Carbon is the basic building block of all life, and is even found in the ocean, the air, and rocks. The organic carbon in all land-based organisms (alive and dead) is equal to 500 gigatons. The total organic and inorganic carbon in the top layer of the crust - the pedosphere - equals 1500 gigatons!
When carbon attaches itself to oxygen in the atmosphere it creates CO2, commonly known as carbon dioxide. Carbon dioxide is a greenhouse gas that locks in heat. Without carbon dioxide in our atmosphere, Earth would be a frozen planet. However, there is more carbon dioxide in the atmosphere than there used to be (30% more than there was 150 years ago), which has increased the Earth’s temperature.
Carbon is not only found in all living things (and some non-living), it also has a biogeochemical cycle, passing through the biosphere - global sum of all ecosystems -, lithosphere - Earth’s crust and upper mantle -, hydrosphere - combined mass of water -, and the atmosphere - layer of gases around the Earth. This cycle is known as the carbon cycle.
Within the carbon cycle, autotrophs (plants, algae, and some bacteria) use carbon dioxide and sunlight, in the process known as photosynthesis, to grow and flourish. During this process carbon becomes a part of the autotroph until it is destroyed. When trees take carbon dioxide in, it is not released until the wood is burned or rotted; cutting down a tree will not release carbon dioxide.
When an autotroph dies, the elements of it, including carbon dioxide, are absorbed by the lithosphere and may turn into fossil fuels over millions of years. Fossil fuels are extracted from the ground by humans and used in a variety of ways, releasing the carbon dioxide back into the atmosphere.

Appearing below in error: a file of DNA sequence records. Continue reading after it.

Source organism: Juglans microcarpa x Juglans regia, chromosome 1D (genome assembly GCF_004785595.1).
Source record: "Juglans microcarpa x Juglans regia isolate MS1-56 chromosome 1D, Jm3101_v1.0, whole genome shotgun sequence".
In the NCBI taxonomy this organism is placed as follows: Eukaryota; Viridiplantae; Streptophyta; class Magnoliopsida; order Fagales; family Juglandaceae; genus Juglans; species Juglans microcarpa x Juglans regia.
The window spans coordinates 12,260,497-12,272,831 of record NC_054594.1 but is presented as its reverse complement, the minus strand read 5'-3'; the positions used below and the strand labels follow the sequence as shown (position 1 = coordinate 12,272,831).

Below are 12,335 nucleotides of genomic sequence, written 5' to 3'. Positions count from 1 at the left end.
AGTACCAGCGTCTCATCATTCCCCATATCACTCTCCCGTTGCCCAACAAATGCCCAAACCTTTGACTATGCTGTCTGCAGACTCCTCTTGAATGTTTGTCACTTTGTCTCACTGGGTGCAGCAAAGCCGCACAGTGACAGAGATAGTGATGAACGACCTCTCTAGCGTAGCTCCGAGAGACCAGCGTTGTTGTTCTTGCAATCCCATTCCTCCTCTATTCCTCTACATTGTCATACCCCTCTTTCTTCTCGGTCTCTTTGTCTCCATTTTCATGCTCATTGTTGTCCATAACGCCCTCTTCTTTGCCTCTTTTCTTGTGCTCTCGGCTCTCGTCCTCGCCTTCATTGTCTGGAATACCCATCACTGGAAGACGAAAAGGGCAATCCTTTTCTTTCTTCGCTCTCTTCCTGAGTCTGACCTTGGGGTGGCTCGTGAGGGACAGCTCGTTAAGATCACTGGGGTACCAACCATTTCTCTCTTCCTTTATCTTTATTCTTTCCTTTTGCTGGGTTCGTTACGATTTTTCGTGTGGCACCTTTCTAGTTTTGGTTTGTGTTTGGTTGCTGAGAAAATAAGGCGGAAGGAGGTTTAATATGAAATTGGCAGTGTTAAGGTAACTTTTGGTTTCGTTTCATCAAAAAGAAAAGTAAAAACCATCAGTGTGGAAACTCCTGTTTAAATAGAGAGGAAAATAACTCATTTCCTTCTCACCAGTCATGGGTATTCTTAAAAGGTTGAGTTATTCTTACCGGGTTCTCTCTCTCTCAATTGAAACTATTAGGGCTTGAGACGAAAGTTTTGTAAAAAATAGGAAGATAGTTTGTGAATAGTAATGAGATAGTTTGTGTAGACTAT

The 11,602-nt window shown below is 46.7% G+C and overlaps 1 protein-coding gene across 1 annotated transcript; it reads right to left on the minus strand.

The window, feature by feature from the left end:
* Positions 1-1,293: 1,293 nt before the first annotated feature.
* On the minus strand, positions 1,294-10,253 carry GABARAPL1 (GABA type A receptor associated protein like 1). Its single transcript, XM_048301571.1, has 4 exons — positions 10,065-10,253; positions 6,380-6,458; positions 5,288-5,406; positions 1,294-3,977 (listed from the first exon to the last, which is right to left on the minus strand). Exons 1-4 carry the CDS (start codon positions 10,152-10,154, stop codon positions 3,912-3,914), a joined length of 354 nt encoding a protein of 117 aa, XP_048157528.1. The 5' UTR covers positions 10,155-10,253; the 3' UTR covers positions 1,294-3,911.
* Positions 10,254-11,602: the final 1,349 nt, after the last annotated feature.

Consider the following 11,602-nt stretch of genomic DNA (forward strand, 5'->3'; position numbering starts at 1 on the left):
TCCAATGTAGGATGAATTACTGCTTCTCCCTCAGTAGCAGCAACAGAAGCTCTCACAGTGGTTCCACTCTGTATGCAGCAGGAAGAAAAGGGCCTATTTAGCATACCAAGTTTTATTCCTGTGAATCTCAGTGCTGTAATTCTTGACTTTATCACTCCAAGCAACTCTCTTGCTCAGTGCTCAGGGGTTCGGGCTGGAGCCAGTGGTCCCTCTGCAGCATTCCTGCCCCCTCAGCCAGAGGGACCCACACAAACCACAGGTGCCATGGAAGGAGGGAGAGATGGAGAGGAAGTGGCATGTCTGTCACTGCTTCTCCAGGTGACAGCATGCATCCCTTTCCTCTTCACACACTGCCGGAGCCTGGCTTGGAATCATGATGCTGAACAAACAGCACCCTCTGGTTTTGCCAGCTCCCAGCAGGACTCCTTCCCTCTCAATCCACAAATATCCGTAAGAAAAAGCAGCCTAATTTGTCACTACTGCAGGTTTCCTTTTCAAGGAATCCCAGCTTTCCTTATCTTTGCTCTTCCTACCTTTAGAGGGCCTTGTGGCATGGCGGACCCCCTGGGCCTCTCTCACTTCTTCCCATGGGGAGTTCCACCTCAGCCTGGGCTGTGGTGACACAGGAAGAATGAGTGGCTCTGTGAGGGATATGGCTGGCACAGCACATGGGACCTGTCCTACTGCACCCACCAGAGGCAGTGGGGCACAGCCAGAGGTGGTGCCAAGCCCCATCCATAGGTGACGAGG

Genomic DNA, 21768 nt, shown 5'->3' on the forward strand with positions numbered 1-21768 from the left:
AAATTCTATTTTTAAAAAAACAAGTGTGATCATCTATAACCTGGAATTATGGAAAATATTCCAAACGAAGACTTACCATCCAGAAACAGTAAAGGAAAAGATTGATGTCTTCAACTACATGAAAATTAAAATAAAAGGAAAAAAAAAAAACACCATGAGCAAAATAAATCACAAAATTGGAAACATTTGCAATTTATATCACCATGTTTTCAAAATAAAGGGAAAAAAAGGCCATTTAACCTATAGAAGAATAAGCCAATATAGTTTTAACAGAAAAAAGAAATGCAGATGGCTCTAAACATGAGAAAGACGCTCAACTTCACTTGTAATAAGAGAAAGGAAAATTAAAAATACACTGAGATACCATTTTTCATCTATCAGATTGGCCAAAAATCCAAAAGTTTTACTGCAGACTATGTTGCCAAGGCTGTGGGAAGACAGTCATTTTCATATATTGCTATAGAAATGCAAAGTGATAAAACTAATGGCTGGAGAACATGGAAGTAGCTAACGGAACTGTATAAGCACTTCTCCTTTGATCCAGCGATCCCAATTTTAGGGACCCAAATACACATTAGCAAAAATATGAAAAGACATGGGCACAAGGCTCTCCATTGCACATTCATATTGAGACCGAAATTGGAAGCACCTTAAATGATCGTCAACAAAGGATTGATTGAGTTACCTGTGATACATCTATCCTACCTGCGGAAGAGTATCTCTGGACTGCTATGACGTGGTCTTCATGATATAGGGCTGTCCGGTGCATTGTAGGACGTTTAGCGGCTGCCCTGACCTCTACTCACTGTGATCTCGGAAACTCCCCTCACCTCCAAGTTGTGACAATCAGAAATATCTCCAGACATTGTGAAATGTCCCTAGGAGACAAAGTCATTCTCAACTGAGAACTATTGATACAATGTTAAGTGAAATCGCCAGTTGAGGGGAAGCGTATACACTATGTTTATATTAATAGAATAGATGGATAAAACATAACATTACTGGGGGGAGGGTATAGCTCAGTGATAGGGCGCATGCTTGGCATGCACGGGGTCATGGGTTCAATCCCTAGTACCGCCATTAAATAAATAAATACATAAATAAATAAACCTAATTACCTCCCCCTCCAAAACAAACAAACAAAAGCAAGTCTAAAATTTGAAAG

In contrast, heterotrophs (humans, animals, fungi, and some bacteria) ingest carbon compounds by eating other organisms. Carbon dioxide is produced through aerobic respiration - a process which requires oxygen.
Carbon dioxide also leaves the atmosphere by dissolving into a body of water, forming carbonic acid, a chemical compound that contributes to overall ocean acidity. The Earth’s oceans have the greatest quantity of actively cycled carbon. The oceans’ surface layers contain a large amount of organic carbon that is constantly being exchanged with the atmosphere. Organic carbon can come from the atmosphere as carbonic acid or it can come as dissolved organic carbon from a river system. Oceanic organisms use photosynthesis to process the carbon. The dead tissue from these organisms sinks to deeper ocean levels, where a larger amount of carbon, known as inorganic carbon, is stored for longer periods of time before becoming sediment or returning to the surface layers.
The Earth’s lithosphere plays a special role in the carbon cycle. When carbon is bound in the lithosphere it is naturally taken out of the cycle until it is manually extracted and burned. Most of the carbon in the lithosphere is found in limestone - a sedimentary rock composed of calcite and aragonite. Limestone is often formed from the sedimentation of calcium carbonate found in the decayed shells of marine organisms. A smaller portion of carbon in the lithosphere is composed of kerogens - mixtures of organic chemical compounds that are a part of the organic matter in sedimentary rocks. Kerogens are made from the sedimentation and burial of terrestrial organisms under high heat and pressure. Carbon dioxide can be released from the lithosphere through volcanoes, volcanic regions, or the extraction and burning of fossil fuels. When the rate of carbon extraction from the lithosphere exceeds the rate that carbon is fixed, extra carbon dioxide enters the atmosphere.
Carbon runs through its cycle continuously either through respiration, burning, rotting, and photosynthesis. But as fossil fuels are extracted and burned the total amount of carbon dioxide in the system increases, which raises the Earth’s overall temperature. Higher amounts of carbon dioxide also raise the temperature and acidity of the oceans. This limits the ocean’s ability to absorb carbon and reduces oceanic biodiversity.